What is labor relations?
In the field of HR and employee relations, people leaders are often asked to take on a broad list of responsibilities. In addition to maintaining employee satisfaction and trust, their tasks may also include hiring, retention, promotions, and negotiations regarding compensation and benefits. While applicable to HR and ER, these responsibilities all technically fall under the sub-category of labor relations. If you are like many people who are either new to the field or are in a growing organization, you may be asking yourself: what is labor relations?
In short, labor relations is the term used to define the connection and agreements between employer and employees. Labor relations is a sub-function of the human resources umbrella that is focused on preventing and resolving employee-related problems, usually with regard to employees covered by a collective bargaining agreement or union contract. Labor relations deals with the management of employee contracts, documentation of grievances, coordination with unions, and staying up to date with the current labor law. As such, it is important for people leaders and HR managers to understand the definition of labor relations and how it affects their role and the employees they manage.
In larger organizations there are often dedicated labor relations specialists or teams assigned to managing this function of HR. However, in smaller organizations the HR generalists, ER specialists, or people leaders can be tasked with taking on labor relations related responsibilities. Sometimes there is even a labor relations executive or leader that helps equip the front-line people leaders who are directly working with and managing employees. It is important to understand the field as well as the history of labor relations in the United States to see how all the moving parts function to keep employees safe and happy at work.
The Collective Bargaining Process in Labor Relations
Collective bargaining, which is the negotiation of wages or other employee rights by an organized body of workers (or a union), plays a key role in labor relations. Labor relations focuses on the management of any workforce that has collective bargaining in place. Since labor unions help employees through collective bargaining, unions have an integral say in the landscape of the workplace and labor relations.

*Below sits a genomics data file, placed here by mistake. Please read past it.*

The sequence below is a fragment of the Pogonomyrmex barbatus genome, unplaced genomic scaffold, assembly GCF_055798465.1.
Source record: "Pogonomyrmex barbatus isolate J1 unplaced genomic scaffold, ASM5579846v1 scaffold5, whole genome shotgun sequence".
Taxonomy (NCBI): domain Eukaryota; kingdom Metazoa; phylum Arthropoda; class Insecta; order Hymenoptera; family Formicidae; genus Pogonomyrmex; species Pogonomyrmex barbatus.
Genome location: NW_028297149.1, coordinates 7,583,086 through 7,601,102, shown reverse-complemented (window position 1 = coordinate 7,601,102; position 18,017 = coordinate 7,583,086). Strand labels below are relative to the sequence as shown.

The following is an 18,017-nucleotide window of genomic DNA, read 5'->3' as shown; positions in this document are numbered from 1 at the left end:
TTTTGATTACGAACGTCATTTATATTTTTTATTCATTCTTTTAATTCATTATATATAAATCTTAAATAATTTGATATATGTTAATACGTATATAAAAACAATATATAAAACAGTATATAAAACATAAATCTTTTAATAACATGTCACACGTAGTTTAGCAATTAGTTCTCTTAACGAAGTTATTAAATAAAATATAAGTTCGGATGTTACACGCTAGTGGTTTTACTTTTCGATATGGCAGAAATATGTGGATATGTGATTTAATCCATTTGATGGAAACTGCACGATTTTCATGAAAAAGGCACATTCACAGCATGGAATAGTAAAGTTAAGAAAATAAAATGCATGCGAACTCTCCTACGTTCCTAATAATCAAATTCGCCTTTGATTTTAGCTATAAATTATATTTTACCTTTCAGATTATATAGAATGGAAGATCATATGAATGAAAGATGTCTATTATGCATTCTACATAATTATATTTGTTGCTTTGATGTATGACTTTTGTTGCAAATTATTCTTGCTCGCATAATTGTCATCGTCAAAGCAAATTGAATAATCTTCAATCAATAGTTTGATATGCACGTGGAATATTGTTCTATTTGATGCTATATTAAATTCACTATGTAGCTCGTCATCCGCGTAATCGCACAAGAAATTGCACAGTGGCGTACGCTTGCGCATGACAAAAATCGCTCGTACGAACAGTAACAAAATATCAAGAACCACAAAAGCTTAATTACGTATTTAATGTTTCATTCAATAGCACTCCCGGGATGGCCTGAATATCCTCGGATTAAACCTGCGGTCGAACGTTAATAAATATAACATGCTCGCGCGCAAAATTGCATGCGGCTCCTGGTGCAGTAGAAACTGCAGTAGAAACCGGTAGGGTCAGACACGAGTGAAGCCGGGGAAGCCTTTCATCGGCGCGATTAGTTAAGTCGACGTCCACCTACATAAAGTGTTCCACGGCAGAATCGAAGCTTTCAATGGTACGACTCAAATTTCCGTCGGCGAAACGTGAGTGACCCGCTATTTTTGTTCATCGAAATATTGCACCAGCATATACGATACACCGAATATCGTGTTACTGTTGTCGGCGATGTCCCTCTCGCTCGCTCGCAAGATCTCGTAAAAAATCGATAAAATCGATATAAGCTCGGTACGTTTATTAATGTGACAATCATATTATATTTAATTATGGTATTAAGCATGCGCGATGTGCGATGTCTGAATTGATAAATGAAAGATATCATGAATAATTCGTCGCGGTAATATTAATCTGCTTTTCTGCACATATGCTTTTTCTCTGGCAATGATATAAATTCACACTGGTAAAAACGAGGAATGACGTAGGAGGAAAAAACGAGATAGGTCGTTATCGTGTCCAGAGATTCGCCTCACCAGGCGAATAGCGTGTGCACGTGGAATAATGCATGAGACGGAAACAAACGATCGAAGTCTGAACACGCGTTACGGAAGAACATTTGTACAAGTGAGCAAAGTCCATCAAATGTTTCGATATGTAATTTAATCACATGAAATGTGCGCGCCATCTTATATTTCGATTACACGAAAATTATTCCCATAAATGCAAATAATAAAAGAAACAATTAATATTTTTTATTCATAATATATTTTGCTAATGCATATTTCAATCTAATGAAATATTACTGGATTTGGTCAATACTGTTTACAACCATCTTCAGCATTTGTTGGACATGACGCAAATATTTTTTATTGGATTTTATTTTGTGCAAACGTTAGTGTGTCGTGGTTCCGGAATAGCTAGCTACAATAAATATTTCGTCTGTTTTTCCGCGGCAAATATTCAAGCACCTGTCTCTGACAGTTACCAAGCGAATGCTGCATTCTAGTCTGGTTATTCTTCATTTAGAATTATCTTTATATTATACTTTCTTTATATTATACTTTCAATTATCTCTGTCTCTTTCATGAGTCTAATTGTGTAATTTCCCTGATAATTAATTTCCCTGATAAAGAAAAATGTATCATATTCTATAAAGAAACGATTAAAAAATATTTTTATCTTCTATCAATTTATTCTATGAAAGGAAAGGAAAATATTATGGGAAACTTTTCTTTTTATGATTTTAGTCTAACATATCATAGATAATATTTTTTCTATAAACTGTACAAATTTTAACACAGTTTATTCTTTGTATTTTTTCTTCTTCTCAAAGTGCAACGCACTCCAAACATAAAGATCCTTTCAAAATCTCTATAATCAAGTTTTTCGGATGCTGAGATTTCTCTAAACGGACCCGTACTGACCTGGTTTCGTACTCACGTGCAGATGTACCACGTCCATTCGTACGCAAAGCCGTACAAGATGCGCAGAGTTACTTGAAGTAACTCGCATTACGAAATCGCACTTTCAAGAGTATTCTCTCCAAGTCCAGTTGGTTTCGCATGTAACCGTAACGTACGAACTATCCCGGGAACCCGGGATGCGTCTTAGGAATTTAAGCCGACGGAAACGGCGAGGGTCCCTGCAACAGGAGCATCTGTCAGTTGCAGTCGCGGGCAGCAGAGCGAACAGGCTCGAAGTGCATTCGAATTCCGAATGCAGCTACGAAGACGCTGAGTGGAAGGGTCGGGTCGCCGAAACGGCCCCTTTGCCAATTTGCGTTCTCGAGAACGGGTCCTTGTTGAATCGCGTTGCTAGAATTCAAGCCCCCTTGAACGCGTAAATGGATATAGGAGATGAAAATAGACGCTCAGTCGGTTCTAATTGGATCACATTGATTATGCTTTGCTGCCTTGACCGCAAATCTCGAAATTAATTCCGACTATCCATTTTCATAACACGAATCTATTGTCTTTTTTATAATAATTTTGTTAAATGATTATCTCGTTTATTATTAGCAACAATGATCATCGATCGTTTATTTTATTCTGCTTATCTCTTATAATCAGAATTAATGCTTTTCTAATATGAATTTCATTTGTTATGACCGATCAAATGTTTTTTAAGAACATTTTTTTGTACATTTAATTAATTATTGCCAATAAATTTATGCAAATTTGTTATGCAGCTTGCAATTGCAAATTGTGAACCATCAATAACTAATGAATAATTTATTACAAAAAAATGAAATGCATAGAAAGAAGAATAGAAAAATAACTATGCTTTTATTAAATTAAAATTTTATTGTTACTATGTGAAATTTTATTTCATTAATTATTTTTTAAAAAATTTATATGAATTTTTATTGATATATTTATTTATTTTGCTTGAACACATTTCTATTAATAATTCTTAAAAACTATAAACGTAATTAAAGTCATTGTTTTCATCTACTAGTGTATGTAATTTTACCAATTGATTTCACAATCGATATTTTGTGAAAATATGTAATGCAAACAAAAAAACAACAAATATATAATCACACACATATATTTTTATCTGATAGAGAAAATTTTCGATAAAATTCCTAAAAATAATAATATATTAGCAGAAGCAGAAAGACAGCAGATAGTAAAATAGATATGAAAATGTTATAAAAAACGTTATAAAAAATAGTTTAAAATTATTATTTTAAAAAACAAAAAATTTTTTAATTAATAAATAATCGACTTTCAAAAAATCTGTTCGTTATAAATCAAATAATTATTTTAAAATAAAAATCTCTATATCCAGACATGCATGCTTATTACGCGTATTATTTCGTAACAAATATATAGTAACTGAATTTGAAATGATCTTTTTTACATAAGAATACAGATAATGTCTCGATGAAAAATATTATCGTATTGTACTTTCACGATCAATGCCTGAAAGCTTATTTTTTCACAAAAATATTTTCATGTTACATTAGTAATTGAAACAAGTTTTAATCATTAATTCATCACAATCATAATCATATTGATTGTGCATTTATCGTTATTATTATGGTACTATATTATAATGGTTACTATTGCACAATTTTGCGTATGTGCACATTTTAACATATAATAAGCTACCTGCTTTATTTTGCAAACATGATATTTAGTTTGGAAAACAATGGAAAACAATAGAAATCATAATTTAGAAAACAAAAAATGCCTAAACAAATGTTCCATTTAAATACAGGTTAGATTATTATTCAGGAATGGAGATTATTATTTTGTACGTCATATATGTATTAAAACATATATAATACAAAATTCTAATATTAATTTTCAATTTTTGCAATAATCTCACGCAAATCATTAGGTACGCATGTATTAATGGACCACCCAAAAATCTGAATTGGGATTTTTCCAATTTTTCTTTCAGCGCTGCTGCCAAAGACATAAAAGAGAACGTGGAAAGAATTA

The first puzzle piece that is important to understand when considering the field of labor relations and collective bargaining is the Labor Relations Act of 1935. When this act was passed by congress, it served as the basis for outlining unfair labor charges. It also stated that any employer can be subject to these charges regardless of whether or not the employee is represented by a labor union. This set the precedent for filing unfair labor practice charges. This is integral to HR as leaders need to understand the basis for any unfair labor practice (ULP) charge, in order to take action, respond appropriately and avoid further damage or penalties.
Labor unions play a significant role in labor relations. Labor unions are organizations formed by employees with the goal of protecting employees’ rights and benefits, negotiating for more robust rights, and ensuring that their employers adhere to minimum standards and labor laws. Unions have the right to assemble and the right to freedom of speech. This means employees are allowed to wear buttons, hand out union cards, and hold union meetings.
Labor unions may help by backing workers when negotiating better pay, safer working conditions, and more robust benefits. Often, the employment conditions for which the labor unions advocate will be outlined in an employment contract. It is important to ensure that contracts are in place that protect both the worker and the employer in order to avoid ULPs and lawsuits. Which brings us to the next question: What is an employment contract?